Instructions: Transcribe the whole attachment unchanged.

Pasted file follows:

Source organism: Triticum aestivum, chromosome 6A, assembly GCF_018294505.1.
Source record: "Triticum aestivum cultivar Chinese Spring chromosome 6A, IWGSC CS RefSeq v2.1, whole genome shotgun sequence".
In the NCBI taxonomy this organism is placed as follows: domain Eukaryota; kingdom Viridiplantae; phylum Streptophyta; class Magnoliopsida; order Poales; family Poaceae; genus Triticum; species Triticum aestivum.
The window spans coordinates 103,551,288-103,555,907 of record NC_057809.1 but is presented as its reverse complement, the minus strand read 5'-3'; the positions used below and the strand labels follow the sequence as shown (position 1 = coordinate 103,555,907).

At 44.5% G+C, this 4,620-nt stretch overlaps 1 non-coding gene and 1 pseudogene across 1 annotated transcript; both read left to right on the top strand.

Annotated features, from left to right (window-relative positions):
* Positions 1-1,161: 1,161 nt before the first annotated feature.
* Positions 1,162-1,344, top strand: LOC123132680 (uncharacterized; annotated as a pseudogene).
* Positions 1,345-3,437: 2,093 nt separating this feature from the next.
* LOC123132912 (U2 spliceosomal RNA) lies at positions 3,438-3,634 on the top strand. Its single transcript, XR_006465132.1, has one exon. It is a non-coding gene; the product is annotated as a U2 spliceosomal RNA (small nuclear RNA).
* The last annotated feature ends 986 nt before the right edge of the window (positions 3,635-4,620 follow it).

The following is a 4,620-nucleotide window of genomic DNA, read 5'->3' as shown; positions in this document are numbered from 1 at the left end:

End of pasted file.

Source organism: Triticum aestivum, chromosome 6A, assembly GCF_018294505.1.
Source record: "Triticum aestivum cultivar Chinese Spring chromosome 6A, IWGSC CS RefSeq v2.1, whole genome shotgun sequence".
In the NCBI taxonomy this organism is placed as follows: domain Eukaryota; kingdom Viridiplantae; phylum Streptophyta; class Magnoliopsida; order Poales; family Poaceae; genus Triticum; species Triticum aestivum.
The window spans coordinates 103,551,288-103,555,907 of record NC_057809.1 but is presented as its reverse complement, the minus strand read 5'-3'; the positions used below and the strand labels follow the sequence as shown (position 1 = coordinate 103,555,907).

At 44.5% G+C, this 4,620-nt stretch overlaps 1 non-coding gene and 1 pseudogene across 1 annotated transcript; both read left to right on the top strand.

Annotated features, from left to right (window-relative positions):
* Positions 1-1,161: 1,161 nt before the first annotated feature.
* Positions 1,162-1,344, top strand: LOC123132680 (uncharacterized; annotated as a pseudogene).
* Positions 1,345-3,437: 2,093 nt separating this feature from the next.
* LOC123132912 (U2 spliceosomal RNA) lies at positions 3,438-3,634 on the top strand. Its single transcript, XR_006465132.1, has one exon. It is a non-coding gene; the product is annotated as a U2 spliceosomal RNA (small nuclear RNA).
* The last annotated feature ends 986 nt before the right edge of the window (positions 3,635-4,620 follow it).

The following is a 4,620-nucleotide window of genomic DNA, read 5'->3' as shown; positions in this document are numbered from 1 at the left end: